A combination antibody treatment for preventing COVID-19 illness in individuals who have had sustained exposure to someone with the virus is being studied by researchers at The University of Texas Health Science Center at Houston (UTHealth). The clinical trial is enrolling patients at Harris Health System’s Lyndon B. Johnson Hospital.

Released: 25-Sep-2020 2:30 PM EDT
Yes, Wisconsin Republicans have the power to overturn the extended mask mandate order by Governor Evers

Republicans have the legal power to reverse the order by Wisconsin Governor Tony Evers that extends the mask mandate.

Released: 25-Sep-2020 1:55 PM EDT
How do Americans view the virus? Anthropology professor examines attitudes of COVID
Northern Arizona University

In her ongoing research about Americans' responses to the COVID-19 pandemic, Northern Arizona University anthropology professor Lisa Hardy and her collaborators have talked to dozens of people.

Released: 25-Sep-2020 12:55 PM EDT
During pandemic, racism puts additional stress on Asian Americans
Massachusetts General Hospital

Many people are feeling anxious during these uncertain times as they navigate the risks associated with COVID-19 and experience the tension from physical distancing or isolation for what can seem like an eternity.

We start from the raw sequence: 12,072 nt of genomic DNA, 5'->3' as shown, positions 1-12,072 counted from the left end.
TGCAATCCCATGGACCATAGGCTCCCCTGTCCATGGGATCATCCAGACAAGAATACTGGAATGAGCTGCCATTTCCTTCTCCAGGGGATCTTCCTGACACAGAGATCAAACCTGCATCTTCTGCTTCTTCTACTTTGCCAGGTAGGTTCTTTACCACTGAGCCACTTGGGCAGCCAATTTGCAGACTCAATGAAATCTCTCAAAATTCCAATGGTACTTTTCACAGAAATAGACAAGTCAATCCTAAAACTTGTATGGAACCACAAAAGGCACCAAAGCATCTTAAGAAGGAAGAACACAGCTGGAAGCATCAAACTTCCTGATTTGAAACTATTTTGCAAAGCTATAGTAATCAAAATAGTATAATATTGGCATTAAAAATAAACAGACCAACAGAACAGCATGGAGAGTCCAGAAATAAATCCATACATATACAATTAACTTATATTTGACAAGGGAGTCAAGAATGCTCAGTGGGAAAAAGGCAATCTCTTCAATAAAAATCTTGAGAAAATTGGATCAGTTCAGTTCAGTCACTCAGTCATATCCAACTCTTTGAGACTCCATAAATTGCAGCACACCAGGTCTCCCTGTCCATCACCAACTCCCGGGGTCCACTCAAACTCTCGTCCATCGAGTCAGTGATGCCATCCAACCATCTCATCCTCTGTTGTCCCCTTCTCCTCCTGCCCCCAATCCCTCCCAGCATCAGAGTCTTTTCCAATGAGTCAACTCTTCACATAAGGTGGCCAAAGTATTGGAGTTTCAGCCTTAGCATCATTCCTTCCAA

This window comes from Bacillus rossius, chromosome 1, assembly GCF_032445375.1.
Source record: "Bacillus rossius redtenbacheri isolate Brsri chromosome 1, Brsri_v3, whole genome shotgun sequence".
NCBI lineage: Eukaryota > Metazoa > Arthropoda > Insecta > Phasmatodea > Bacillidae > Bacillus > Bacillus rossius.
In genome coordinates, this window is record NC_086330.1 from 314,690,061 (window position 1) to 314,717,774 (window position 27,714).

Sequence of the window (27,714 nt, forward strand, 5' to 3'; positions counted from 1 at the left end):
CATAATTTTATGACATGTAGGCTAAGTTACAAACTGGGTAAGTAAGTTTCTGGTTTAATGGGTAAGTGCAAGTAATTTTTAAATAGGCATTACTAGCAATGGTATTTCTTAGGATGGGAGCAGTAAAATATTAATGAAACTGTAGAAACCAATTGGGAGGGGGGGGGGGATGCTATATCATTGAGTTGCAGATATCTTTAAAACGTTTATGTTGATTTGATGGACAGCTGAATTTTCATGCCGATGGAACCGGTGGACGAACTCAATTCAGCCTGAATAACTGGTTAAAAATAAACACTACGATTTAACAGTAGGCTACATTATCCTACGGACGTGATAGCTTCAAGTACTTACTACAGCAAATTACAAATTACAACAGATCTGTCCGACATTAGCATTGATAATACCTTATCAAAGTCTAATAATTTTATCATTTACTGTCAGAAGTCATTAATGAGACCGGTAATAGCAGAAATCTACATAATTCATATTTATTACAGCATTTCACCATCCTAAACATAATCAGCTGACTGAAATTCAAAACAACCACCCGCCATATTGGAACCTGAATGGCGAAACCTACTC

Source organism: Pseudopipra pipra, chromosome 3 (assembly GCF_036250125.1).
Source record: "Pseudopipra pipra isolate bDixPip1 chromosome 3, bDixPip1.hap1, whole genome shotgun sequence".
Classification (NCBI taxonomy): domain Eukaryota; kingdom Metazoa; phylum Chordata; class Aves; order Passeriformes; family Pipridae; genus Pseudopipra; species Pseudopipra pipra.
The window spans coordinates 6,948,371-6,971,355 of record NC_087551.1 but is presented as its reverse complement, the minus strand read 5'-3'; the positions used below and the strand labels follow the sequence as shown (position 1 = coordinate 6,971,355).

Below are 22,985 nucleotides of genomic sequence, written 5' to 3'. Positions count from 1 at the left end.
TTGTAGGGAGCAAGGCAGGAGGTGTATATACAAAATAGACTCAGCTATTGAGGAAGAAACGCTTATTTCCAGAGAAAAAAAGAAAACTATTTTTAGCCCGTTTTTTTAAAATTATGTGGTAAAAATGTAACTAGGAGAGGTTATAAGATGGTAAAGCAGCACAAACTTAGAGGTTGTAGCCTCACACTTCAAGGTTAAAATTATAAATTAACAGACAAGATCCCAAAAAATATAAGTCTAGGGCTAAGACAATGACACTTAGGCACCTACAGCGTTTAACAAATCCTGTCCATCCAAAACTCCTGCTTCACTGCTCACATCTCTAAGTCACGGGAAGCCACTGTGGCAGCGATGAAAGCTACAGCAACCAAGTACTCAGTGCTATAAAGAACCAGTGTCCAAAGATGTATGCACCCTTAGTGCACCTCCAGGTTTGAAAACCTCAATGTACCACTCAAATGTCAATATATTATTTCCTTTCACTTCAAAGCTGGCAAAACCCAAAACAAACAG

Released: 25-Sep-2020 12:55 PM EDT
COVID-19 shapes political approval ratings
University of North Carolina at Chapel Hill

Approval ratings of political leaders surged in the early days of the COVID-19 pandemic, according to a new study published in the Proceedings of the National Academy of Sciences.

Released: 25-Sep-2020 12:40 PM EDT
ASU Researchers Receive $6m State Contract to Develop Rapid, 20-Minute Covid-19 Saliva Test
Arizona State University (ASU)

As the world manages through the coronavirus pandemic, Arizona State University continues its work to discover and develop easier and more widespread COVID-19 testing to assist in managing the virus.

Released: 25-Sep-2020 11:55 AM EDT
Scholars untangle marketing's complex role in understanding political activities
American Marketing Association (AMA)

As 2020 began, many pundits predicted a politically charged year, but few predicted that it would include a global pandemic overtaxing healthcare resources, strained U.S. race relations resulting in mass demonstrations across the globe, devastating fires consuming massive swaths of the United States, and a catastrophic global economic downturn.

Showing results

110 of 3409